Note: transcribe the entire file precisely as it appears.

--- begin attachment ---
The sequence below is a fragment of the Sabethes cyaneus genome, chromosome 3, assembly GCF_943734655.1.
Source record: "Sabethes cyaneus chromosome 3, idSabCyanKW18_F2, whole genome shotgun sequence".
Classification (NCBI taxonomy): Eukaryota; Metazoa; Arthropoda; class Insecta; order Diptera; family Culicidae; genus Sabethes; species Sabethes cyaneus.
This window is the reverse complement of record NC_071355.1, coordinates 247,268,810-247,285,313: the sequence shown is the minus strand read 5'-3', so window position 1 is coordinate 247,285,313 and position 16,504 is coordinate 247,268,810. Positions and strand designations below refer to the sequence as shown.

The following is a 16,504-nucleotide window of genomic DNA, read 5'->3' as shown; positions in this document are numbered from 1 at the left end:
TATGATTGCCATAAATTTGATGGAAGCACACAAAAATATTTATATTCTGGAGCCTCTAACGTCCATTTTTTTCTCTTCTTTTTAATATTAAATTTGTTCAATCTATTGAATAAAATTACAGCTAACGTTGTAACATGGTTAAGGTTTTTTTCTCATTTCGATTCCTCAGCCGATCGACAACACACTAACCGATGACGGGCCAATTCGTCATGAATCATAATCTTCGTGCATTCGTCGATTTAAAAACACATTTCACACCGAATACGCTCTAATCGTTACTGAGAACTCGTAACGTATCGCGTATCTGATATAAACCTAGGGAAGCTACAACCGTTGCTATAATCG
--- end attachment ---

The sequence below is a fragment of the Sabethes cyaneus genome, chromosome 3, assembly GCF_943734655.1.
Source record: "Sabethes cyaneus chromosome 3, idSabCyanKW18_F2, whole genome shotgun sequence".
Classification (NCBI taxonomy): Eukaryota; Metazoa; Arthropoda; class Insecta; order Diptera; family Culicidae; genus Sabethes; species Sabethes cyaneus.
This window is the reverse complement of record NC_071355.1, coordinates 247,268,810-247,285,313: the sequence shown is the minus strand read 5'-3', so window position 1 is coordinate 247,285,313 and position 16,504 is coordinate 247,268,810. Positions and strand designations below refer to the sequence as shown.

The following is a 16,504-nucleotide window of genomic DNA, read 5'->3' as shown; positions in this document are numbered from 1 at the left end:
TATGATTGCCATAAATTTGATGGAAGCACACAAAAATATTTATATTCTGGAGCCTCTAACGTCCATTTTTTTCTCTTCTTTTTAATATTAAATTTGTTCAATCTATTGAATAAAATTACAGCTAACGTTGTAACATGGTTAAGGTTTTTTTCTCATTTCGATTCCTCAGCCGATCGACAACACACTAACCGATGACGGGCCAATTCGTCATGAATCATAATCTTCGTGCATTCGTCGATTTAAAAACACATTTCACACCGAATACGCTCTAATCGTTACTGAGAACTCGTAACGTATCGCGTATCTGATATAAACCTAGGGAAGCTACAACCGTTGCTATAATCG